"While activity remains well short of the highs preceding the Global Financial Crisis, it is nonetheless markedly improved on the trough," the Reserve Bank said.
House prices also moved upwards in 2011, and have now almost regained the 2007 peak in nominal terms, although remain some 13 percent below peak in real terms. Given historic relationships, house building is likely to increase in the early part of 2012," the RBNZ said.
However, credit growth remained subdued (figure 4.5). Total bank credit growth had remained below 2 percent for the past two years.
As discussed in box E in the December 2011 Statement, this could provide evidence of a change in behaviour by New Zealanders, and a rebalancing of the economy," the Reserve Bank said.
Credit growth/house sales wedge
"Evidence of this rebalancing is provided by the breakdown in the traditional relationship between credit growth and house sales. A wedge has developed between the value of housing turnover and the household sector credit growth with which it would typically be associated (figure 4.6)," it said.
There were several possible explanations for that wedge.
"First, new homebuyers may have become more cautious over the period and increased the size of their deposits. This would be in keeping with the Reserve Bank’s credit conditions survey, which reports a tightening in lending criteria by banks. Similarly, the equity of sellers may have been reduced by the falls in house prices since 2007," the Reserve Bank said.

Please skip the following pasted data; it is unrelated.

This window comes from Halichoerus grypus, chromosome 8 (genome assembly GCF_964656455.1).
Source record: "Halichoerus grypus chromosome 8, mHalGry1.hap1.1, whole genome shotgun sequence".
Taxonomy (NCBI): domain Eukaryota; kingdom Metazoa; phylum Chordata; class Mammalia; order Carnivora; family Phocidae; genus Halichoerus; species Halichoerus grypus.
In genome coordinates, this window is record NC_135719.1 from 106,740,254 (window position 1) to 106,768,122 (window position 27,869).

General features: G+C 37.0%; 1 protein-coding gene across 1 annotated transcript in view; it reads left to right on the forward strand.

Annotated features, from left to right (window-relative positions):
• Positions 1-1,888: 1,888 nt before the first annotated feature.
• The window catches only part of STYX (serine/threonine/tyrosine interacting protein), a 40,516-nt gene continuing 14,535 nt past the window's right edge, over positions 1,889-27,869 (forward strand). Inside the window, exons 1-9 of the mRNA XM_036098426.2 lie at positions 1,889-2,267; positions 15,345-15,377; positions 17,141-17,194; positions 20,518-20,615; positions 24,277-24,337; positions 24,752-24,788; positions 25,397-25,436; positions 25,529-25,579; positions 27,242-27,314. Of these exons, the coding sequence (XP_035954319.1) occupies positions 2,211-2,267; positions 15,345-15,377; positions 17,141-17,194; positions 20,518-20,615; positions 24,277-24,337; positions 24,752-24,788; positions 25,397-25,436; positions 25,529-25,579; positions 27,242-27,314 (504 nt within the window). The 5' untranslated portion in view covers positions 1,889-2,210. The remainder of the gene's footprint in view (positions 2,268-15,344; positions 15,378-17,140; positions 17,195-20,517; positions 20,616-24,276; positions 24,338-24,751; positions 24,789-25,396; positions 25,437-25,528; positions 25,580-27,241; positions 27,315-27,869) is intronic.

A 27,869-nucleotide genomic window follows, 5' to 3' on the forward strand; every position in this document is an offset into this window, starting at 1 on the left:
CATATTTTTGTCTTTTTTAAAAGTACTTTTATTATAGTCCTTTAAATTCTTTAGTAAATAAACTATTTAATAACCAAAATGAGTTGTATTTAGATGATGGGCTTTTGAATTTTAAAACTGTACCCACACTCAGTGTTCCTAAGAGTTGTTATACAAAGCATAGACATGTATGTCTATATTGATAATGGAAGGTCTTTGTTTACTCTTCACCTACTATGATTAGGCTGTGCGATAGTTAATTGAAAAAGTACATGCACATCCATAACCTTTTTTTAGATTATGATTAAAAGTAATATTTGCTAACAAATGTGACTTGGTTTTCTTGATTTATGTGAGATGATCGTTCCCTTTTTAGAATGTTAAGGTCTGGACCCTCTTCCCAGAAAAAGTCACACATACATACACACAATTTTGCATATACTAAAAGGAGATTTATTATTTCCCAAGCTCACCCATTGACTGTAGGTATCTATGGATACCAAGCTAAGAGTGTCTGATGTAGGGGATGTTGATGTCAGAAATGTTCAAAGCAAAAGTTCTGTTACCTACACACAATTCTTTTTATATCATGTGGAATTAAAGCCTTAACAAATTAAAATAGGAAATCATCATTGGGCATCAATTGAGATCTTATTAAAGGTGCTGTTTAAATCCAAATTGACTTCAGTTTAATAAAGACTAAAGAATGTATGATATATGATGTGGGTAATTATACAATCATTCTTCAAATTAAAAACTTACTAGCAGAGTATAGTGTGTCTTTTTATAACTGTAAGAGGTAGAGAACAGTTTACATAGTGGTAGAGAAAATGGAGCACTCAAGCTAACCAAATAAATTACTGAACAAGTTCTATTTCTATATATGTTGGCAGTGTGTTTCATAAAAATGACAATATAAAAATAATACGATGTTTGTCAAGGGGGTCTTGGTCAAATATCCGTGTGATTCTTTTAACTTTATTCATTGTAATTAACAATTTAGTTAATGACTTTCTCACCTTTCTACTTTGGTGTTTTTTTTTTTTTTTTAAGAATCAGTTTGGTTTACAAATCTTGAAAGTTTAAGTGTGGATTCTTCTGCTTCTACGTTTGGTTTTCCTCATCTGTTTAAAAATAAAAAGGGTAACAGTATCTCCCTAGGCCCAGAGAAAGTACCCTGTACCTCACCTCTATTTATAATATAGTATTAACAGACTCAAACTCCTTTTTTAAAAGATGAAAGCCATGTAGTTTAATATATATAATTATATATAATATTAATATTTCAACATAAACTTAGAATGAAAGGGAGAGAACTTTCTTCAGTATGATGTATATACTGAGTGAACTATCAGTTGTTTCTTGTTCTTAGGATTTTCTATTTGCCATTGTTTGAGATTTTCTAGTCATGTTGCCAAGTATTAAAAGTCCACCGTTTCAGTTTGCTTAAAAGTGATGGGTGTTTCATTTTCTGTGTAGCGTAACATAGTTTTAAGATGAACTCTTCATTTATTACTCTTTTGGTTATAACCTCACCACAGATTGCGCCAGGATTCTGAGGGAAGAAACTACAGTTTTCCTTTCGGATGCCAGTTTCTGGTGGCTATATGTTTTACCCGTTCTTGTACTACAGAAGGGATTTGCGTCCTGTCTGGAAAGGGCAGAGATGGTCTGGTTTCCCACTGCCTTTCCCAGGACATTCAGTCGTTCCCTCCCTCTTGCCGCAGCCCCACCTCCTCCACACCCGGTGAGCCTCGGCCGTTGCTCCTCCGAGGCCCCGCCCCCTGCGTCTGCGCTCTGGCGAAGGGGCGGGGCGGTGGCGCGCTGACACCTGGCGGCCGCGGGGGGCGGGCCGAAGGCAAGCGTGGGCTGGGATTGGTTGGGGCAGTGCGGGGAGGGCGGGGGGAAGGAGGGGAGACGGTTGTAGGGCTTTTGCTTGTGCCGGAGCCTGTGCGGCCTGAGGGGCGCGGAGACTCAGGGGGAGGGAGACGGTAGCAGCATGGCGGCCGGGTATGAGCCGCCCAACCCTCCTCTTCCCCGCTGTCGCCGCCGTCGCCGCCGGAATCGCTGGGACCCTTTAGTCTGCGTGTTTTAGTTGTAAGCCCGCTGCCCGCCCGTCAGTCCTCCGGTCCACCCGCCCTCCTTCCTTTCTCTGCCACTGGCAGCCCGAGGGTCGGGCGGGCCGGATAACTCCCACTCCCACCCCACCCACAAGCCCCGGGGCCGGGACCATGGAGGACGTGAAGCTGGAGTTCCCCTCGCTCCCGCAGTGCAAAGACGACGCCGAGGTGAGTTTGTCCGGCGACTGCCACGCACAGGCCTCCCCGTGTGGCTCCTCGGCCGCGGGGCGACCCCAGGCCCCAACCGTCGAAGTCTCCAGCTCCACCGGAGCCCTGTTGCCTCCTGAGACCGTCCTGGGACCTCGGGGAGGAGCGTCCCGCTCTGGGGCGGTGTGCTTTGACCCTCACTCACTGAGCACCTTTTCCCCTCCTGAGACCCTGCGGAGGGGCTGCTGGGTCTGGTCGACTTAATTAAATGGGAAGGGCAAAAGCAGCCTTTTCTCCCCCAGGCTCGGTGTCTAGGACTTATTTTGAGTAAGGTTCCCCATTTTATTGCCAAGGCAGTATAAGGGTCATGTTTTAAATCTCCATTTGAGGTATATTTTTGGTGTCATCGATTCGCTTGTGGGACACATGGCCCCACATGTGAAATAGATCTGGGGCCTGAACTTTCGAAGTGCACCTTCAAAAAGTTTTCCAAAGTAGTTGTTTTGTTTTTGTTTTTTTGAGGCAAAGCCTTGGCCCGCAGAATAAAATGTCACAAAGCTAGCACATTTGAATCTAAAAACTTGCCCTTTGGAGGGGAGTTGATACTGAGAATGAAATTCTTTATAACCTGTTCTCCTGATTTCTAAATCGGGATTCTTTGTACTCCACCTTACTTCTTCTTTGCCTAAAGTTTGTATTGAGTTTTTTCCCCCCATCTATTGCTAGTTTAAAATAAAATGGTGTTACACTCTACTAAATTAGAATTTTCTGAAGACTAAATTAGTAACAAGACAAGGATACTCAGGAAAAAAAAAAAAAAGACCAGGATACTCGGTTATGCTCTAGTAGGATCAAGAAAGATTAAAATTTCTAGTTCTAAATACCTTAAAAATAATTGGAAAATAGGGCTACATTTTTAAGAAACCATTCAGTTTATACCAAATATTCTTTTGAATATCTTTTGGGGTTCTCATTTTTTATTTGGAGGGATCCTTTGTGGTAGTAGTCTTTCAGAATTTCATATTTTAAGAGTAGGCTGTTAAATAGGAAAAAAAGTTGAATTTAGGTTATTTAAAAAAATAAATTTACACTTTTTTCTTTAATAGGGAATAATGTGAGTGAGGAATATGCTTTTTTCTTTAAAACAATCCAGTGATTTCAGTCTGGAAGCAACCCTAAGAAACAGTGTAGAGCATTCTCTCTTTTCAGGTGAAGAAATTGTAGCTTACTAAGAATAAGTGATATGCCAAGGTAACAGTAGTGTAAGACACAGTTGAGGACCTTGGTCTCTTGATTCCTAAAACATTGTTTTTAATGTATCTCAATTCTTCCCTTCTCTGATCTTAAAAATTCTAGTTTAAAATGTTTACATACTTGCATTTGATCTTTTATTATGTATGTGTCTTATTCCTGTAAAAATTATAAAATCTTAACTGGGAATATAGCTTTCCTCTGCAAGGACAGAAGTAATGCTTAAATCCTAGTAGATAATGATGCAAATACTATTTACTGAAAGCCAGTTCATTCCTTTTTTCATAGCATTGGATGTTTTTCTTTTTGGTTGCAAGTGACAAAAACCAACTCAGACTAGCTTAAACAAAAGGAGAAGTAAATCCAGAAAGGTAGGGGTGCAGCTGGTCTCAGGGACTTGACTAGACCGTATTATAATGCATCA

It could also represent households increasing principal repayments on outstanding mortgages.
"This could arise from households maintaining their mortgage payments as interest charges fell over the past few years," the RBNZ said.
Finally, the wedge could in part be explained by insurance payments following the Canterbury earthquakes.
"These payments are believed to have been in the order of several billion dollars to date, which may have been used to pay down mortgages until the cost of rebuilding is incurred," the Reserve Bank said.
Households turn around savings rates, but did they splurge a bit late last year?
Rebalancing by the household sector was seen in the increase in the saving rate over the past few years. The official household saving rate had returned, just, to positive territory (figure 4.7).
"Yet there are some recent signs that households may have reduced their rate of saving, albeit temporarily," the Reserve Bank said.
"Retail sales growth was strong over the second half of 2011, partly a result of RWC spending. However, the level of expenditure using domestic electronic cards, and strong spending on durables, suggest some near-term strength in consumption," it said.
"It may be that this current relative strength in consumption reflects recent appreciation in the New Zealand dollar and consequent price reductions by retailers. In which case, any further rebalancing of the economy may be delayed by the current high exchange rate."
(Updates with RBNZ view on housing market)